Coronavirus: 'Critical' testing laboratory has opened

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Ministers Edwin Poots and Robin Swann at the launch of the testing centre on 14 AprilImage source, Pacemaker
Image caption,
Ministers Edwin Poots and Robin Swann at the launch of the testing centre on 14 April

A laboratory that will significantly increase Northern Ireland's Covid-19 testing capacity has begun work, the BBC understands.

The facility normally tests for animal disease, but has been repurposed to focus on human samples.

It is expected to eventually test up to 1,000 samples daily.

The work is being carried out by a consortium including Queen's University and the Agri-Food and Biosciences Institute (AFBI).

At the launch on 14 April, Health Minister Robin Swann said he hoped it would get through 1,000 tests daily within two to three weeks.

He said at that time the increased capacity was "critical", allowing the executive to get testing to the level it had wanted "for quite some time".

Agriculture Minister Edwin Poots also attended the event and said increased testing was necessary to give the executive the flexibility to move out of lockdown, when testing and contact tracing would be vital.

On 8 May, the partner organisations said they hoped to initiate full testing arrangements the following week.

But there was some delay, which is understood to have been due to quality control work needed to ensure the integrity of the testing system.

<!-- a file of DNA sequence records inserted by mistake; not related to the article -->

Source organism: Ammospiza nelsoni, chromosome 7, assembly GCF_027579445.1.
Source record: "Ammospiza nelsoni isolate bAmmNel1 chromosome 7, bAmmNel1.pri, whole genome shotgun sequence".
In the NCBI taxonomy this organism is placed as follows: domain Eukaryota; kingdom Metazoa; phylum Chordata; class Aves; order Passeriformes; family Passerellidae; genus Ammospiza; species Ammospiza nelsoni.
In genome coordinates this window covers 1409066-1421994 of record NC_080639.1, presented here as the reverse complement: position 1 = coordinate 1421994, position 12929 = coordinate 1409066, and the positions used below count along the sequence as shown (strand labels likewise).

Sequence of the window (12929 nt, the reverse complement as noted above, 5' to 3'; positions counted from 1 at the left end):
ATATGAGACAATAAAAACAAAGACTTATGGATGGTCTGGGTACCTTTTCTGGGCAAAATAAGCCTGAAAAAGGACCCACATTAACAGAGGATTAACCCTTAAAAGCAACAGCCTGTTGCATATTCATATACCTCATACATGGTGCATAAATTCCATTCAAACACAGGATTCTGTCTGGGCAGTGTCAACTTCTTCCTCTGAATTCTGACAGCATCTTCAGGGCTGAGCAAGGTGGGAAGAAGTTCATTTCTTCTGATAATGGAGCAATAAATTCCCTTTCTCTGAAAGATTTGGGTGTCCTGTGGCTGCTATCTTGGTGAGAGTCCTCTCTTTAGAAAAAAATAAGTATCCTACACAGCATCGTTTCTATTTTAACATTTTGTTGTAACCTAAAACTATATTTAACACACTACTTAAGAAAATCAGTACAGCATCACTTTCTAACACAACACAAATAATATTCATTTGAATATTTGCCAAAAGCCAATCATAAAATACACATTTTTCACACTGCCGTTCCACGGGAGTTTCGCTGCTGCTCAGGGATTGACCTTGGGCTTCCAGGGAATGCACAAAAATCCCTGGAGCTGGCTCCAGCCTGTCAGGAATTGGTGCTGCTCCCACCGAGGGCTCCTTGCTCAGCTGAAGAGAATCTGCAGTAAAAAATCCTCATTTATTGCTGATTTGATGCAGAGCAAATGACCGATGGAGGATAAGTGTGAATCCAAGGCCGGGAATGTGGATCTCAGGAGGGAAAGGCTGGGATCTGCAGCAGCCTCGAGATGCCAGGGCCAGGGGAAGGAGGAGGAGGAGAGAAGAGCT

Test, track and trace is central to the UK's coronavirus strategy.

On 28 April, Northern Ireland's Chief Medical Officer Michael McBride said coronavirus testing had been "significantly ramped up" in Northern Ireland and community surveillance testing was now possible.

The Department of Health (DoH) has said testing on all care home residents in Northern Ireland will be completed by the end of June while staff testing will be done on a rolling basis.

In a statement earlier this week, the Belfast Trust said it continued to work with AFBI to ensure that the increase in test capacity was delivered.

The Three 'T's

The UK's "test, track and trace" coronavirus strategy has three aims which are to:

  • Test people to uncover the virus
  • Track how and where the virus is spreading
  • Trace people who may be infected

This story was changed at 21:25 on 21 May to remove an inaccurate statement about the involvement of pharmaceutical company Almac and Ulster University in the new testing laboratory.